In recent years, the financial gap between the allocations made by developed countries and the actual amount needed for adaptation has significantly widened. A report by UNEP indicates that this gap ranges from $194 billion to $366 billion annually. Clearly, the $100 billion promised by developed nations, as well as the commitment to double the collective provision of climate finance for adaptation agreed upon at the Glasgow Climate Pact in 2021, will fall short.
Additionally, international public climate finance flows to developing countries experienced a 15% decrease to $21.3 billion in 2021, following an increase to $25.2 billion between 2018 and 2020. Moreover, over the past five years, international public adaptation finance has suffered from a low disbursement ratio of 66%, compared to the overall development finance disbursement ratio of 98%. To meet the target of doubling adaptation finance flows to around $40 billion by 2025, as pledged in COP26, finance providers must increase annual adaptation flows by at least 16% on average between 2022 and 2025.
Under the Paris Agreement, governments reached a decision to establish the New Collective Quantified Goal (NCQG) with a minimum threshold of $100 billion per year. This goal takes into consideration the needs and priorities of developing nations. It presents an opportunity to rebuild confidence in the transformative changes necessary to address climate change effectively, mobilize financial resources, and meet the requirements of developing countries.
Developed nations have an obligation to provide climate finance to support the implementation of the UN Framework Convention on Climate Change and the Paris Agreement by developing countries. The distinction between “developed” and “developing” countries is crucial, as they bear different responsibilities and capabilities in relation to the climate crisis. As the global economic and financial landscape evolves, and the influence and weight of various countries shift, the complexities of climate finance discussions have resurfaced, particularly regarding the successor to current climate finance commitments in the form of the New Collective Quantified Goal.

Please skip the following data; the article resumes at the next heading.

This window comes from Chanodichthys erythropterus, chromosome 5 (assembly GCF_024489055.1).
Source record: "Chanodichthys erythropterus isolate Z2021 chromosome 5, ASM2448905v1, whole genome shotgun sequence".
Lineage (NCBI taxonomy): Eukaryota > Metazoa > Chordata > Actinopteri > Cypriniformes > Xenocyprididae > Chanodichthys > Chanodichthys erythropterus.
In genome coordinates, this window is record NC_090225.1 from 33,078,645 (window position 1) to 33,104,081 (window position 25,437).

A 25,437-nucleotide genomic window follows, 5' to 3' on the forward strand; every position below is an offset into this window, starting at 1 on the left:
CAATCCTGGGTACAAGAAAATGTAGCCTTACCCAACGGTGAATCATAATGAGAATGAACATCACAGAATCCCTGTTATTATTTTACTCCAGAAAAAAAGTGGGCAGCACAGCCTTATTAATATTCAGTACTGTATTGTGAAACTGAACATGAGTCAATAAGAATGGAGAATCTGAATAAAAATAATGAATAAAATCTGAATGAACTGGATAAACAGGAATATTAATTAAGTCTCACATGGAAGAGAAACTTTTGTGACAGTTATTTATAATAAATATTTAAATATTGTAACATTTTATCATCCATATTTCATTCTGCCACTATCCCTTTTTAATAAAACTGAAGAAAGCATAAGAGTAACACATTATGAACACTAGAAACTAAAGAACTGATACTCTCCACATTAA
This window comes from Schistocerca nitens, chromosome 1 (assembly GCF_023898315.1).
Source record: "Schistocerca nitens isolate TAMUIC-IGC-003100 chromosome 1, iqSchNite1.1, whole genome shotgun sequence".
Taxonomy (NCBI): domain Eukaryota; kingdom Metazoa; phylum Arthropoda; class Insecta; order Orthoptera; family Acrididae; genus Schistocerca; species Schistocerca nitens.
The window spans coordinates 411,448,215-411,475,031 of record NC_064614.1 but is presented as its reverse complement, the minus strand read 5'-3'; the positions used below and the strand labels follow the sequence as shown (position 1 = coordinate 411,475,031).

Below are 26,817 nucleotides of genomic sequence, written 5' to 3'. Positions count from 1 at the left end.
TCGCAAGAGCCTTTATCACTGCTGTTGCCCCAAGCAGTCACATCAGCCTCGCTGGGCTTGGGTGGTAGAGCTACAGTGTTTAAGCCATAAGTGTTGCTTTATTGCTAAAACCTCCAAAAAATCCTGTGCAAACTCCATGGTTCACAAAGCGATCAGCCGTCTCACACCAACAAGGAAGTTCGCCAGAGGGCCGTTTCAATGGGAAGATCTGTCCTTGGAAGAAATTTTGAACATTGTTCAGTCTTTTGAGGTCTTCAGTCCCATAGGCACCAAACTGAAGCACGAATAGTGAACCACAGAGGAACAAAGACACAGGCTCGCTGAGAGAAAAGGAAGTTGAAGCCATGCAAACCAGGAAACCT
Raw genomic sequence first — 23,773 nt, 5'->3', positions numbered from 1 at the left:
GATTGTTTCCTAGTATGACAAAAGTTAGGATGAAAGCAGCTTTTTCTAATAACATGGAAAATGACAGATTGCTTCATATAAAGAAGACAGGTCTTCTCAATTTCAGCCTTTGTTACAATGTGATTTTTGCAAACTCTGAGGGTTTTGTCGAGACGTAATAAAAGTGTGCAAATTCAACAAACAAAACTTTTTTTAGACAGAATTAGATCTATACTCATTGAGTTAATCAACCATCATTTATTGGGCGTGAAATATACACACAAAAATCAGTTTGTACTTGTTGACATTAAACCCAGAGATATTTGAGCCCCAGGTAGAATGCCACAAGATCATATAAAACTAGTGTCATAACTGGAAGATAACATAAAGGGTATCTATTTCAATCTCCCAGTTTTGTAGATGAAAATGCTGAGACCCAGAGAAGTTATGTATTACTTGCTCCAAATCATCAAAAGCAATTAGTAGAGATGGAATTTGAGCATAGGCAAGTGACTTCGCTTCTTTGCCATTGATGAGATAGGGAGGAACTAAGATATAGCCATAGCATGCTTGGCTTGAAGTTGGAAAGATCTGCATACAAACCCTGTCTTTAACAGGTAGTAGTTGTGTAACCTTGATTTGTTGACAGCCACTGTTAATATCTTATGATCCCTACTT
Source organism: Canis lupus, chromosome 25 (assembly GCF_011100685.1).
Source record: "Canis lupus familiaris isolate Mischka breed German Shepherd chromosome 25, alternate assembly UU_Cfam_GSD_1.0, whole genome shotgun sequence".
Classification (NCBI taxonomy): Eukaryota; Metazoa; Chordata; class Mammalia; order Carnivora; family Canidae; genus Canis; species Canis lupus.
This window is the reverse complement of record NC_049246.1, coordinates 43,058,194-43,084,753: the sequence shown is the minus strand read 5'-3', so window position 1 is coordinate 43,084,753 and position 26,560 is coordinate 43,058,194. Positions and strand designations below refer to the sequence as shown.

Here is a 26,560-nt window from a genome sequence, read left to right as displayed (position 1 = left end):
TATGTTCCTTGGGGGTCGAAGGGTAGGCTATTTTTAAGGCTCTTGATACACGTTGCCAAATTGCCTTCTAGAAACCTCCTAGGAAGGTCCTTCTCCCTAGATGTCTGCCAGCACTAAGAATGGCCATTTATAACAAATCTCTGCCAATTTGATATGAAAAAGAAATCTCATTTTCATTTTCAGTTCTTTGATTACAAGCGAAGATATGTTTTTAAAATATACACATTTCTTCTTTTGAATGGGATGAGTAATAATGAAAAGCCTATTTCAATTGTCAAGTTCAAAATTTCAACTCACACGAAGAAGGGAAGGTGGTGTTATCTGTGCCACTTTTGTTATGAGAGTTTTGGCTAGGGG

The UNEP Adaptation Gap report has identified a variety of strategies to bridge the financing gap for climate adaptation. The main contributors to closing this gap are identified as (i) international public adaptation finance, (ii) domestic expenditure on adaptation, and (iii) private-sector finance for adaptation, although the relative impact of each remains uncertain. The report also highlights four potential approaches to address the finance gap: (iv) leveraging remittances sent by migrants to their home countries, which can significantly contribute to GDP, (v) increasing finance options specifically tailored to small and medium-sized enterprises, as they form a significant portion of the private sector in many developing nations, (vi) reforming the global financial architecture, such as through the Bridgetown Initiative, which holds great potential to enhance the resilience of developing countries against future climate shocks, including exploring changes in managing the debt burden of vulnerable nations, and finally, (vii) implementing article 2.1(c) of the Paris Agreement, which emphasizes aligning financial flows with low-carbon and climate-resilient development pathways. By employing these approaches, progress can be made in closing the finance gap and supporting adaptation efforts in the face of climate change.
To effectively address the domino-like risks and consequences of the climate crisis, a comprehensive and collaborative approach is necessary. This entails integrating multiple disciplines, considering different scales, and involving various sectors. It is crucial to understand, identify, and attribute the ripple effects of climate shocks and stressors in order to develop strategies that enhance adaptability and resilience. However, it is highly likely that the costs of adapting to these impacts will be greater than initially anticipated.
Without a strong framework that ensures sufficient, timely, and accessible climate finance, it will be incredibly challenging to effectively mitigate global warming and protect vulnerable communities in developing nations. Policymakers at COP28 must prioritize the critical issue of climate finance to prevent the Paris Agreement from falling further behind and, ultimately, save lives.